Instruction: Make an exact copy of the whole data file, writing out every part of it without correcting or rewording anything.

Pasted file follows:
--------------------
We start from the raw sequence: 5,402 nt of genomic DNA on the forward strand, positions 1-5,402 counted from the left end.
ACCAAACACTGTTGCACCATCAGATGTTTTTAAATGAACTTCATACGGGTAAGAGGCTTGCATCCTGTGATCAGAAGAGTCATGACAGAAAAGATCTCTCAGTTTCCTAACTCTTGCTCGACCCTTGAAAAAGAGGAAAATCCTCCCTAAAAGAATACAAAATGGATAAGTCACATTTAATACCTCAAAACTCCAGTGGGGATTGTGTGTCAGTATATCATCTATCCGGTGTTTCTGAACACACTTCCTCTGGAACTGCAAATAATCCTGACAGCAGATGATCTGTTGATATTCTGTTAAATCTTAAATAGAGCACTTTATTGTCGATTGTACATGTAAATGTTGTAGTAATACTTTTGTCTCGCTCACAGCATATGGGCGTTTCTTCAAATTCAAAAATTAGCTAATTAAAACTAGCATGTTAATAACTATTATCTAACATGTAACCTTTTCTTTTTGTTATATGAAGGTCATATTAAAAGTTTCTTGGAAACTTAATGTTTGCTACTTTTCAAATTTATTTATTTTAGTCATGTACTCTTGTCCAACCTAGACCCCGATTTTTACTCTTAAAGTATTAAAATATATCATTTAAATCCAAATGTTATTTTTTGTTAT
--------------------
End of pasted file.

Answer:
We start from the raw sequence: 5,402 nt of genomic DNA on the forward strand, positions 1-5,402 counted from the left end.
ACCAAACACTGTTGCACCATCAGATGTTTTTAAATGAACTTCATACGGGTAAGAGGCTTGCATCCTGTGATCAGAAGAGTCATGACAGAAAAGATCTCTCAGTTTCCTAACTCTTGCTCGACCCTTGAAAAAGAGGAAAATCCTCCCTAAAAGAATACAAAATGGATAAGTCACATTTAATACCTCAAAACTCCAGTGGGGATTGTGTGTCAGTATATCATCTATCCGGTGTTTCTGAACACACTTCCTCTGGAACTGCAAATAATCCTGACAGCAGATGATCTGTTGATATTCTGTTAAATCTTAAATAGAGCACTTTATTGTCGATTGTACATGTAAATGTTGTAGTAATACTTTTGTCTCGCTCACAGCATATGGGCGTTTCTTCAAATTCAAAAATTAGCTAATTAAAACTAGCATGTTAATAACTATTATCTAACATGTAACCTTTTCTTTTTGTTATATGAAGGTCATATTAAAAGTTTCTTGGAAACTTAATGTTTGCTACTTTTCAAATTTATTTATTTTAGTCATGTACTCTTGTCCAACCTAGACCCCGATTTTTACTCTTAAAGTATTAAAATATATCATTTAAATCCAAATGTTATTTTTTGTTAT